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United States Department of Agriculture

Agricultural Research Service

Title: Lymphocyte Responses and Immunophenotypes in Horses with Sarcocystis Neurona Infection

Authors
item Tornquist, S - OREGON STATE UNIVERSITY
item Boeder, L - OREGON STATE UNIVERSITY
item Mattson, D - OREGON STATE UNIVERSITY
item Cebra, C - OREGON STATE UNIVERSITY
item Bildfell, R - OREGON STATE UNIVERSITY
item Hamir, Amirali

Submitted to: Equine Veterinary Journal
Publication Type: Peer Reviewed Journal
Publication Acceptance Date: September 1, 2001
Publication Date: November 1, 2001

Interpretive Summary: Infection of horses with a parasite (Sarcocystis neurona) of brain and spinal cord is relatively widespread based on the prevalence of serum antibodies, but development of associated clinical disease is much less common. The host immune response is likely to be an important factor in determining outcome of infection with this organism. In this study, immune responses to the parasite in serum-positive horses with neurologic disease were compared with those from serum-positive horses that did not have any neurologic signs. Immune cells (lymphocytes) in the blood of horses with neurologic signs had significantly lower responses to a laboratory test (Con A stimulation) than those from horses with no neurologic signs. Whether the difference in immune reactivity is a cause or effect of the parasitic infection is not known. In horses that do not develop the neurologic disease immune reactivity may be important in controlling the parasitic infection and damage to the central nervous system.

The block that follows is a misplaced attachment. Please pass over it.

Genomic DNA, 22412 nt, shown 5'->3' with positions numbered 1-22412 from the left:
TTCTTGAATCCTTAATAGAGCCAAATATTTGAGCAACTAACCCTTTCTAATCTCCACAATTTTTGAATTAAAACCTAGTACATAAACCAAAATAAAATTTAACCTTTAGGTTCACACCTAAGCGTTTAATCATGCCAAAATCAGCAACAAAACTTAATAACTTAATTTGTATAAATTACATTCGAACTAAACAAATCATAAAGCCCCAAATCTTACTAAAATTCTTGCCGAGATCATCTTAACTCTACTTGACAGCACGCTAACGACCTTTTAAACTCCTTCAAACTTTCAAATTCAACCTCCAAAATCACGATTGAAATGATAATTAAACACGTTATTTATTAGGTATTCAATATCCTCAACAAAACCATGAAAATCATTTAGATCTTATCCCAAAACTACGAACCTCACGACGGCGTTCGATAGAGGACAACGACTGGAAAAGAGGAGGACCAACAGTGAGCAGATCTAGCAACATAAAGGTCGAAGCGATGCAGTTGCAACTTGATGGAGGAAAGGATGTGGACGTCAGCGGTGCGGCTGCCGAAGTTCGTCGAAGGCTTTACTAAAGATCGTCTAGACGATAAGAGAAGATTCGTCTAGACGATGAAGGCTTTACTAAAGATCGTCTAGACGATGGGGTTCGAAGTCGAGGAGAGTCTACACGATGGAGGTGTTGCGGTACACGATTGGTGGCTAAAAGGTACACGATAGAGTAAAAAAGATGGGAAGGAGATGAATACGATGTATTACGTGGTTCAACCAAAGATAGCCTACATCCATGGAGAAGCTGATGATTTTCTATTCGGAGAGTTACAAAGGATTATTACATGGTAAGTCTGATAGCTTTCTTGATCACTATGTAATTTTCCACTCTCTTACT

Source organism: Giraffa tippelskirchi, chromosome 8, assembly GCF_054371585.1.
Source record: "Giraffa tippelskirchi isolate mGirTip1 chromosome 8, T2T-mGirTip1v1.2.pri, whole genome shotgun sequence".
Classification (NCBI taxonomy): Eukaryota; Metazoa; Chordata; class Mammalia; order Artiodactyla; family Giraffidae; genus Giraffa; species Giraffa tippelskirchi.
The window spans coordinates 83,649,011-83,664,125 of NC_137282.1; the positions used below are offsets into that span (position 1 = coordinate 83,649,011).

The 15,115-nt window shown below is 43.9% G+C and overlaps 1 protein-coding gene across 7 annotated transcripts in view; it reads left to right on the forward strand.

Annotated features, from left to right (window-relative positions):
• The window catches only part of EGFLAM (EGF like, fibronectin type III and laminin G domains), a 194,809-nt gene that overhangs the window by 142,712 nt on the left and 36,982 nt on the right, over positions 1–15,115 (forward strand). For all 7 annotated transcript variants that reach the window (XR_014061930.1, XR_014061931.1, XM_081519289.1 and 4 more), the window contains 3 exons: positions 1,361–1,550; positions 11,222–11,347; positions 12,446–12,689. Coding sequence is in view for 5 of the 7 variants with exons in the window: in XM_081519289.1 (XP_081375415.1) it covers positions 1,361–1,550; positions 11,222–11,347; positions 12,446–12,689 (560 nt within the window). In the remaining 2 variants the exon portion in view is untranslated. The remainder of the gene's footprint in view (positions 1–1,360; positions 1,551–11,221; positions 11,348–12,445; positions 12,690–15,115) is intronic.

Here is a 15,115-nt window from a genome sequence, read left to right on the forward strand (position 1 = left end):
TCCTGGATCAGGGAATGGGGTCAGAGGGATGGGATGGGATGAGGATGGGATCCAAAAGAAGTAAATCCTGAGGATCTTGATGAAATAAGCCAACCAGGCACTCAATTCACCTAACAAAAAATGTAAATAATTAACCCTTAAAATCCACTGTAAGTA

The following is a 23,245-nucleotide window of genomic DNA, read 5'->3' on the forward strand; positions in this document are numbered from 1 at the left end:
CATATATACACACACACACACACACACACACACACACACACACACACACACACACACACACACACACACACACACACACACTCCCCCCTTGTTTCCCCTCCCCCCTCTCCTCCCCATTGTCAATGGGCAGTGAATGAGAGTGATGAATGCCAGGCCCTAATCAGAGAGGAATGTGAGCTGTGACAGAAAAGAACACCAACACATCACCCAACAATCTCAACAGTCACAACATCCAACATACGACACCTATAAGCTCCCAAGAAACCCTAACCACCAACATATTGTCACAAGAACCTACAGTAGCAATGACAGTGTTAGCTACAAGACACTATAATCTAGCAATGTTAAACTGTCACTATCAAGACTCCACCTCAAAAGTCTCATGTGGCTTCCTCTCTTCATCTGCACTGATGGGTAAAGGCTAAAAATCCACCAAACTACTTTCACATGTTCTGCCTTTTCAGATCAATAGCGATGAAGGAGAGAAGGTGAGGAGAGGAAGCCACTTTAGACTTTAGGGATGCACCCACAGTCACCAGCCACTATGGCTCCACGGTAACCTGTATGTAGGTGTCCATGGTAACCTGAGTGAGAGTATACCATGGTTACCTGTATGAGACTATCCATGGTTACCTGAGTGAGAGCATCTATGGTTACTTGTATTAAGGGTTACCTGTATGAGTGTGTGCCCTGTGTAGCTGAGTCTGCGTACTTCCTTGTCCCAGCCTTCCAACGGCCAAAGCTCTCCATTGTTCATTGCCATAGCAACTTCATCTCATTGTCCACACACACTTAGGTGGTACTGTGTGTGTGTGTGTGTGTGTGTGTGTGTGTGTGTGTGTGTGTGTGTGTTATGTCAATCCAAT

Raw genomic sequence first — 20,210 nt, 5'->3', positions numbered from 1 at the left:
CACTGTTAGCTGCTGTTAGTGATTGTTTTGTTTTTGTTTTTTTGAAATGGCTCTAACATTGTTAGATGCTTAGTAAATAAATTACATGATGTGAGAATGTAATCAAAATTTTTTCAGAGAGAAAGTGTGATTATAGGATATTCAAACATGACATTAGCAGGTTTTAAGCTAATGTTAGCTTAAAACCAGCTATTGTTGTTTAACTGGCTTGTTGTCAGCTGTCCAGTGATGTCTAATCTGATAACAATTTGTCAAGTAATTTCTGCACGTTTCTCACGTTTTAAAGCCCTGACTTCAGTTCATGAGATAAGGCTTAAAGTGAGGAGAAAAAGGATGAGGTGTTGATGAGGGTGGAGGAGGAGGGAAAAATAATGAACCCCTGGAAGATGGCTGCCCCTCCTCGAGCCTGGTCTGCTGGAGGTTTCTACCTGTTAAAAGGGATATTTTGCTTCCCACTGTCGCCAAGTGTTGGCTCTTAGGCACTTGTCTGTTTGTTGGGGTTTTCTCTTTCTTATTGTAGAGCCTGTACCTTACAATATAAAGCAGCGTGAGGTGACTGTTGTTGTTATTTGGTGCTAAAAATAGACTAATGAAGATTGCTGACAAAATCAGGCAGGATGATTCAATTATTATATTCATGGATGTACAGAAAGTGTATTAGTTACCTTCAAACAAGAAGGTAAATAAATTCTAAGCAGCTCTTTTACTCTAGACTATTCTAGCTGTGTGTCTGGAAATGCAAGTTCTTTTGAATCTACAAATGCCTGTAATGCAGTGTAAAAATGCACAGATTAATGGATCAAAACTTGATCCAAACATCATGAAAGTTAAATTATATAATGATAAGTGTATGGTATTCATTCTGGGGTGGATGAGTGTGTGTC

Technical Abstract: Infection of horses with Sarcocystis neurona (S. neurona) is relatively widespread based on the prevalence of serum antibodies, but development of associated clinical disease is much less common. The host immune response is likely to be an important factor in determining outcome of infection with this organism. In this study, cell-mediated immune responses to S. neurona in seropositive horses with neurologic disease were compared with those from seropositive horses that were asymptomatic. Lymphocytes from symptomatic horses had significantly lower proliferative responses to non-specific (Con A) stimulation and S. neurona antigen than those from asymptomatic horses. Asymptomatic horses had higher mean percentages of circulating CD4+ cells than symptomatic horses. Whether the difference in lymphocyte reactivity is a cause or effect of S. neurona infection is not known. The higher proportion of CD 4+ or T helper cells in horses that do not develop disease suggests that increased CD 4+ reactivity may be important in controlling S. neurona infection and damage to the central nervous system that can cause neurologic disease.

Last Modified: 12/20/2014
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